Should Electronic Speed Limiters Be Required for Virginia Trucks? | Shapiro, Washburn & Sharp

In 2009, the Federal Motor Carrier Safety Administration’s Large Truck Crash Causation Study found that 22.9 percent of all commercial truck accidents in the United States involved big rigs that were traveling too fast for conditions. And in 2009, the National Highway Traffic Safety Administration (NHTSA) found that at least eight percent of all large truck crashes involved speeding. But, while government agencies have passed laws and regulations to prevent truck speeding, speed-related accidents have persisted across the county.

However, a new study conducted by the American Transportation Research Institute and the Virginia Tech Transportation Institute has found a possible solution to many speed-related tractor-trailer accidents: electronic speed limiters.

What is an electronic speed limiter?

A speed limiter is a device you can install on your vehicle that interacts with the engine to prevent speeding. It can be set at any number of maximum speeds. In this case, trucks were limited to 65 miles per hour regardless of road conditions and speed limits. While some countries require the installation of speed limiters on commercial vehicles, the United States currently does not have any such requirement.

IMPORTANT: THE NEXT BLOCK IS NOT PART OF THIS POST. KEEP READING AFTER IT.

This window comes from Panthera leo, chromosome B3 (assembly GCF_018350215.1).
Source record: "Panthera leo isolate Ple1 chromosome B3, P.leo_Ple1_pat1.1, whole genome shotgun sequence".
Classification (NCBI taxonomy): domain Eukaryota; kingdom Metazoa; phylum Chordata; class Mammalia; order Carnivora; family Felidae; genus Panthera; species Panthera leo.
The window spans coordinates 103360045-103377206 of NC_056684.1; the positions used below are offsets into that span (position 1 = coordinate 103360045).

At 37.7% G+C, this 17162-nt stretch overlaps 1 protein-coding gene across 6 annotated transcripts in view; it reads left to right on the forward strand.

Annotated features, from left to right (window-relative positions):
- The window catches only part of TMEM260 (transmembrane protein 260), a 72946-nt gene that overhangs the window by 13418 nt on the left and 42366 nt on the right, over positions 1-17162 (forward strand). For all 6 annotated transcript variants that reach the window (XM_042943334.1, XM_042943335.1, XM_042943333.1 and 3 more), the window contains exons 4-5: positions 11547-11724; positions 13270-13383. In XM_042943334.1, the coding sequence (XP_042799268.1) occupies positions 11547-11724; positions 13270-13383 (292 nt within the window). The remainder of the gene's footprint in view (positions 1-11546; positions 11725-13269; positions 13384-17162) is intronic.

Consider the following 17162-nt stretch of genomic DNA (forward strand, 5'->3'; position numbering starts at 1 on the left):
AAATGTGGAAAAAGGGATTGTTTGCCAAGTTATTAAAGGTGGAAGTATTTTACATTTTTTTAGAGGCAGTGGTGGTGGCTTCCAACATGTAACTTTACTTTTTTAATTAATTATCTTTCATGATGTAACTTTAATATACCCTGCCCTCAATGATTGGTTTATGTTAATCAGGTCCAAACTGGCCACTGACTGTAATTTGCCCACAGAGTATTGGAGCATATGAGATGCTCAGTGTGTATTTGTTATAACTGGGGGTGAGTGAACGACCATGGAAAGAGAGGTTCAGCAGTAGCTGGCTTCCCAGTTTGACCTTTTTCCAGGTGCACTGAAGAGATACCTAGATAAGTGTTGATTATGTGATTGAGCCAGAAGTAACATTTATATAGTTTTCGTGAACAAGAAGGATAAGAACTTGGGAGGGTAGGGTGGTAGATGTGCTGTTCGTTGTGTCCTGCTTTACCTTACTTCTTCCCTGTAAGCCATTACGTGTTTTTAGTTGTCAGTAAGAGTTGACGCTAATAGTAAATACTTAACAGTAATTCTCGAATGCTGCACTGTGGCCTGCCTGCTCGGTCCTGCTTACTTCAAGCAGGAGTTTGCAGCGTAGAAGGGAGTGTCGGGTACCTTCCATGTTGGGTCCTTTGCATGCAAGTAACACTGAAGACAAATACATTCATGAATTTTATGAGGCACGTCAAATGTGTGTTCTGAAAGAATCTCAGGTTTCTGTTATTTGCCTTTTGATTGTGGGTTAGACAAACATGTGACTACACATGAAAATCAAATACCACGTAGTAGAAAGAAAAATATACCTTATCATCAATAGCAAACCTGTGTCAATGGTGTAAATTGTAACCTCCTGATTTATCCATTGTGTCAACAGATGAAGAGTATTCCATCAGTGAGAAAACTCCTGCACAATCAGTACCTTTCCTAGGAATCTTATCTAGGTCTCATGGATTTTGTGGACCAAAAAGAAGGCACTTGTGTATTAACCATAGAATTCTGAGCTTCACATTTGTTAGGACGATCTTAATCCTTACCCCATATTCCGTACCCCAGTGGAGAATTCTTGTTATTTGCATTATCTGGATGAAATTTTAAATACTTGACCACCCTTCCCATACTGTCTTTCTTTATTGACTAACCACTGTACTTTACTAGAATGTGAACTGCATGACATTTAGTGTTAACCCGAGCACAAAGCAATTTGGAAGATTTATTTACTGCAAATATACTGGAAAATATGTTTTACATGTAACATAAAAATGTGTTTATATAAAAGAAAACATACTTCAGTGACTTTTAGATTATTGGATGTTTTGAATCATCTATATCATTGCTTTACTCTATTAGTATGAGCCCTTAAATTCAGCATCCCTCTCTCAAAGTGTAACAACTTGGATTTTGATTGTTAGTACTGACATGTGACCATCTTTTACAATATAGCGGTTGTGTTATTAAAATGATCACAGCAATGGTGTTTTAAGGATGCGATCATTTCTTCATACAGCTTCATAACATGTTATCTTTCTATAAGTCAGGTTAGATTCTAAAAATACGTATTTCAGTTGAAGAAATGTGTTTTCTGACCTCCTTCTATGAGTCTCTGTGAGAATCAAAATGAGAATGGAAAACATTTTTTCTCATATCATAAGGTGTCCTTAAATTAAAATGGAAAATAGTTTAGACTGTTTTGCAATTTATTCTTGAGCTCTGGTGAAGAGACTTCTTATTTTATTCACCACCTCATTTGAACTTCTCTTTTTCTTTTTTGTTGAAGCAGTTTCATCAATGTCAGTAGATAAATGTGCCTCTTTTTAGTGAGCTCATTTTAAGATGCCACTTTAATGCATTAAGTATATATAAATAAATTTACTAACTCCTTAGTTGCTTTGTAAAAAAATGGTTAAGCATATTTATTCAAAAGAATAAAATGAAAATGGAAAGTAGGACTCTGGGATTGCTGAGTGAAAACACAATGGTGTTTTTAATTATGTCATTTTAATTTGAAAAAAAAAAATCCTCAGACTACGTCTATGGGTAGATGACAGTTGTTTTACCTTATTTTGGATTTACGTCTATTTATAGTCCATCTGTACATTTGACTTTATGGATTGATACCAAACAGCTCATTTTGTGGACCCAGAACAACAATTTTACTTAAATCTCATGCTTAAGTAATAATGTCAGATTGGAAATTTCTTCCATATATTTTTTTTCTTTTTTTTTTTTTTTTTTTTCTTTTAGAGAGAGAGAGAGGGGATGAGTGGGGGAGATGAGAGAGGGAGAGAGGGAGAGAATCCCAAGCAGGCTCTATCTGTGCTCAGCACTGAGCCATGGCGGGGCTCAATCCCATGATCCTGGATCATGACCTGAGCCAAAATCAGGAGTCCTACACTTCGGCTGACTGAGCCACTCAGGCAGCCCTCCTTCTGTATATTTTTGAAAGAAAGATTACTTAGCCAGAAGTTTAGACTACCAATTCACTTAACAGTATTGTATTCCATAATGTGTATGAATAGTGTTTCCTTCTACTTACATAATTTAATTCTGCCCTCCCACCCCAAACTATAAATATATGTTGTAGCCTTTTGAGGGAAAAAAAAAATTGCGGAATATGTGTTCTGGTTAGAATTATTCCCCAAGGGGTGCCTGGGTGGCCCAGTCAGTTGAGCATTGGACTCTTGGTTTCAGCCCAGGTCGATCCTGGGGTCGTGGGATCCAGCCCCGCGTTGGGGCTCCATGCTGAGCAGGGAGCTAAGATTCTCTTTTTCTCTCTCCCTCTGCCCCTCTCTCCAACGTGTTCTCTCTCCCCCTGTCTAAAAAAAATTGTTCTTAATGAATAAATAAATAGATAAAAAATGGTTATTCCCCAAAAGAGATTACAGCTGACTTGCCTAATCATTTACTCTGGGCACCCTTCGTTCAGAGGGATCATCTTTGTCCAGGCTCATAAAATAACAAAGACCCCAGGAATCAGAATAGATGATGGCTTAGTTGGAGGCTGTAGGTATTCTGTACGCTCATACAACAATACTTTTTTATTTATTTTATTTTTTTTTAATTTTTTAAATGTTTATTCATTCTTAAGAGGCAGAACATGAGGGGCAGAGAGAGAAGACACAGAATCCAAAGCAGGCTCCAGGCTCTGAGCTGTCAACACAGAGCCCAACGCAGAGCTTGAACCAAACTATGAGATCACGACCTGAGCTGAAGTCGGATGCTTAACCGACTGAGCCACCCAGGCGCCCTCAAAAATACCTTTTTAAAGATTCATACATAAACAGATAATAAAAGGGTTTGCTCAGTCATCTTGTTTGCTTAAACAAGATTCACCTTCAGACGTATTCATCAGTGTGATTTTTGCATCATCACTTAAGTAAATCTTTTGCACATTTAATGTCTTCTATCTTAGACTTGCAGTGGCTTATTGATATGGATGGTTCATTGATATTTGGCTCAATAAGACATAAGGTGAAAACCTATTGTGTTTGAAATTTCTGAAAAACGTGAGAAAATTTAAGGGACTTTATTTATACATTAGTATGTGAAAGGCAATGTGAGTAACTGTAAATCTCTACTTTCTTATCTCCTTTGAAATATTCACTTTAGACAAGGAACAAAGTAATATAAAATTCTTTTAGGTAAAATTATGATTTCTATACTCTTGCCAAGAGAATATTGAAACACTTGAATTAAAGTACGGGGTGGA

What did the speed limiter study find?

The study followed 22 truck carriers over three years of driving—a total of over 130,000 trucks and 15,000 truck accidents. It found that trucks equipped with electronic speed limiters had a significantly lower crash rate than trucks without the devices: 11 crashes per 100 trucks per year as opposed to 16.5 crashes per 100 trucks per year. The study also found that the speed limiters did not cause a significant number of issues, as some opponents to the devices claimed prior to the study.

In addition, the study found that the installation of electronic speed limiters would not be an adverse financial cost to trucking companies, especially in light of the reduction in truck accidents that likely would follow.

What’s next for speed limiters?

In the wake of the study, a number of trucking organizations and federal traffic agencies have shared their enthusiasm regarding the future of speed limiters in commercial trucks. They have discussed new regulations that would require such limiters to be installed in commercial trucks, and possibly in public transportation vehicles as well.

The study also has many traffic safety advocates wondering if a national 65 mile-per-hour speed limit should be instituted because of the increasing evidence that speed is a factor in far too many car and truck accidents in America.

Virginia Truck Accident Attorneys

The truck accident lawyers at Shapiro & Appleton& Duffan agree that speed limiters may be a great way to reduce the number of big rig accidents and injuries if the study’s findings are accurate. We also want our readers to know that until these electronic speed limiters become required by law, speeding will remain a major cause of all commercial truck accidents. If you believe your truck accident and injury may have been caused by a speeding trucker, contact our attorneys today to set up a free, private meeting. You can reach us by calling 757-460-7776 locally or (833) 997-1774 toll-free.